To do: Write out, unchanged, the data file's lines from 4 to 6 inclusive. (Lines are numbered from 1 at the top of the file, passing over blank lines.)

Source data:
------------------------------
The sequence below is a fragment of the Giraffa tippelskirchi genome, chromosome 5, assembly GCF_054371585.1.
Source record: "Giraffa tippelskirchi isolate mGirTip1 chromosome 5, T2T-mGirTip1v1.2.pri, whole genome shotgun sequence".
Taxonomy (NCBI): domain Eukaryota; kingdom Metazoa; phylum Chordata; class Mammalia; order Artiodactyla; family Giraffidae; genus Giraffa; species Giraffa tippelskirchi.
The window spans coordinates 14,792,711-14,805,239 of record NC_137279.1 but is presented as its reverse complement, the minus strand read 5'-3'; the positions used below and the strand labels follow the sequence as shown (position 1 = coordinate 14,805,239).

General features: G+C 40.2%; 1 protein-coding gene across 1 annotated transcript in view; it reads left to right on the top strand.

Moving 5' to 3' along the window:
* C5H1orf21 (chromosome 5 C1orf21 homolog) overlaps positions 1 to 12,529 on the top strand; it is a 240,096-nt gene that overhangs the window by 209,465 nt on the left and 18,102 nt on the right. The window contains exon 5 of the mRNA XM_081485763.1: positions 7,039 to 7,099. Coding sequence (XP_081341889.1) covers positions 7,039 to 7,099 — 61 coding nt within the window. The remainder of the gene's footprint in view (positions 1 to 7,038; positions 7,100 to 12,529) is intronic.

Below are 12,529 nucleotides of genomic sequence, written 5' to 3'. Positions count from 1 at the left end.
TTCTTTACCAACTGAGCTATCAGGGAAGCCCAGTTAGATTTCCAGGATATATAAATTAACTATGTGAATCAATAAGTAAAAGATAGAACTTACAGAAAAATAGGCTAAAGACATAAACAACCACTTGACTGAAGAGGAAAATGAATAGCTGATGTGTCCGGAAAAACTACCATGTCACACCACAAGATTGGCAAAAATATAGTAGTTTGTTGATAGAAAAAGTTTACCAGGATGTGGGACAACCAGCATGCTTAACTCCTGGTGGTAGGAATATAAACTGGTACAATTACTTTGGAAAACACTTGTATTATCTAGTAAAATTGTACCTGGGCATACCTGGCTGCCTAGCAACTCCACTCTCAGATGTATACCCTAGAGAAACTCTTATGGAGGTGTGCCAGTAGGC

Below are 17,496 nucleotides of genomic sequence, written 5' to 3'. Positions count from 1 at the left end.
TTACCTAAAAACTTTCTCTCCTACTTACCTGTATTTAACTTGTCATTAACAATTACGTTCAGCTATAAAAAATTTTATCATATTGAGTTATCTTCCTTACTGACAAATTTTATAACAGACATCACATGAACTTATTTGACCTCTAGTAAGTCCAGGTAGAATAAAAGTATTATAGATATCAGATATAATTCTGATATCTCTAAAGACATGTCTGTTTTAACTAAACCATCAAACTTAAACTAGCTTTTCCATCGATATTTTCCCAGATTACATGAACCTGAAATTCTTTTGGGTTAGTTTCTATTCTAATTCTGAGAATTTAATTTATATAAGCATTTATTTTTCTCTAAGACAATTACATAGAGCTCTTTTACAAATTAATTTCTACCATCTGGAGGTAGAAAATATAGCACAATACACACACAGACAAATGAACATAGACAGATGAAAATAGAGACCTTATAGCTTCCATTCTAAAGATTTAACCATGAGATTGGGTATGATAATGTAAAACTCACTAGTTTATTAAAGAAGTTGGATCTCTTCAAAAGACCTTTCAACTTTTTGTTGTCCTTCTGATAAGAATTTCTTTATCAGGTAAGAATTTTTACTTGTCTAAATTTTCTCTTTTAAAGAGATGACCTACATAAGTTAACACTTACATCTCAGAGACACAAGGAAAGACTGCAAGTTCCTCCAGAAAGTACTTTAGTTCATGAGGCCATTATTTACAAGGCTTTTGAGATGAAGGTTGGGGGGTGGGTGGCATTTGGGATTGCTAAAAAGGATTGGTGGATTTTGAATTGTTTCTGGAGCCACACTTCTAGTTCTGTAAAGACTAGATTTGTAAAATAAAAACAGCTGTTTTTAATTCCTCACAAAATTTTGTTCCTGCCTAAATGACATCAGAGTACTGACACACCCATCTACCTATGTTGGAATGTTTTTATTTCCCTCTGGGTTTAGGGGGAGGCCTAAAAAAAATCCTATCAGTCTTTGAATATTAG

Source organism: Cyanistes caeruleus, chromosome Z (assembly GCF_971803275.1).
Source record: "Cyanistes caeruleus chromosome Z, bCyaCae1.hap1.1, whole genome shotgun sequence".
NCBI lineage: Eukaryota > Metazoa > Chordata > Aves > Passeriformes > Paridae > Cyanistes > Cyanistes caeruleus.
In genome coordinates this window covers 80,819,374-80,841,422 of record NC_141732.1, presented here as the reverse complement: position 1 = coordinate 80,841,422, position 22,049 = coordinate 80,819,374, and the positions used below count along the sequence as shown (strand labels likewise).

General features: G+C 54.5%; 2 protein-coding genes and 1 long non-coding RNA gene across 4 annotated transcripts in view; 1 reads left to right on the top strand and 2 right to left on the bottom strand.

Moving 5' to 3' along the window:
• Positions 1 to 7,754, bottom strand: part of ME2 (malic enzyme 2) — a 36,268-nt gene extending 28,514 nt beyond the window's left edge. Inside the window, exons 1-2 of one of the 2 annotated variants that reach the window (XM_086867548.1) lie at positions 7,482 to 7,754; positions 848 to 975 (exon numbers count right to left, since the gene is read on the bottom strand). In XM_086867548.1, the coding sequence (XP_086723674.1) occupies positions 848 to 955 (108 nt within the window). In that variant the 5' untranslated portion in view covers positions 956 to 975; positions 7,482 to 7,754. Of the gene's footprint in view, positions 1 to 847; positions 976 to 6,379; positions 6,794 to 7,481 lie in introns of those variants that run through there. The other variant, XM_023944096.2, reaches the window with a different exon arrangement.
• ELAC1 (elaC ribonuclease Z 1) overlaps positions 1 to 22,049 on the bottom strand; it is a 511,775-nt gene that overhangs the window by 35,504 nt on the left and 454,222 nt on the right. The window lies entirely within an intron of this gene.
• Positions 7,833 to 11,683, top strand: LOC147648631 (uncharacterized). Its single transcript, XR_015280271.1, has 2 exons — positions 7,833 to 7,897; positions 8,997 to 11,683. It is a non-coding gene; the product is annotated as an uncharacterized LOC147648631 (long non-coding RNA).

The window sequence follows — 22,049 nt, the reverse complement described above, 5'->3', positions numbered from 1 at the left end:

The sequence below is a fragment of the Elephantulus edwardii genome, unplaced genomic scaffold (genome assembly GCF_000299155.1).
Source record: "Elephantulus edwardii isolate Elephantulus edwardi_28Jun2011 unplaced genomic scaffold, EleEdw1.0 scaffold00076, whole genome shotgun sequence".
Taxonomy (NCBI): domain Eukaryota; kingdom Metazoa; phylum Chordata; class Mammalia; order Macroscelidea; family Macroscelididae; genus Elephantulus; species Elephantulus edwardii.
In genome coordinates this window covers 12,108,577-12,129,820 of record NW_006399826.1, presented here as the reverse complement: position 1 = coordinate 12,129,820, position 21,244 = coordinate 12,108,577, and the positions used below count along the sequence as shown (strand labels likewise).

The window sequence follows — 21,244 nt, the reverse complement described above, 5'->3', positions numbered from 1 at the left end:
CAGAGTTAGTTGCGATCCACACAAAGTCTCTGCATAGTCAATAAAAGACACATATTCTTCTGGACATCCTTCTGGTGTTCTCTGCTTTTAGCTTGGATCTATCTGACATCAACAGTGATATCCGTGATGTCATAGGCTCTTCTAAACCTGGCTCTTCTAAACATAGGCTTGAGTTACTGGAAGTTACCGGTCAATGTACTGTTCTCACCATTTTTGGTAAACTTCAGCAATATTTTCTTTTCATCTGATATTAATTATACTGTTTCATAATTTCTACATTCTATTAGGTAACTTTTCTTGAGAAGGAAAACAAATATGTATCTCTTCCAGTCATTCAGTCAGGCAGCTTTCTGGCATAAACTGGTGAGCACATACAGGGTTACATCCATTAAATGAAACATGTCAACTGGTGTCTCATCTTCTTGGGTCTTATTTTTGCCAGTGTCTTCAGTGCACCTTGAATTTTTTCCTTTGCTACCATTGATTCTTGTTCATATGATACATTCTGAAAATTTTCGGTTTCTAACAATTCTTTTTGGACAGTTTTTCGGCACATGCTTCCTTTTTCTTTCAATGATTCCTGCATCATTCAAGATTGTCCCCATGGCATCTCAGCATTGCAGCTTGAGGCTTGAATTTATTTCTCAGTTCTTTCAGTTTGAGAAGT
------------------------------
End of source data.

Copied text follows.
The window spans coordinates 14,792,711-14,805,239 of record NC_137279.1 but is presented as its reverse complement, the minus strand read 5'-3'; the positions used below and the strand labels follow the sequence as shown (position 1 = coordinate 14,805,239).

General features: G+C 40.2%; 1 protein-coding gene across 1 annotated transcript in view; it reads left to right on the top strand.

Moving 5' to 3' along the window: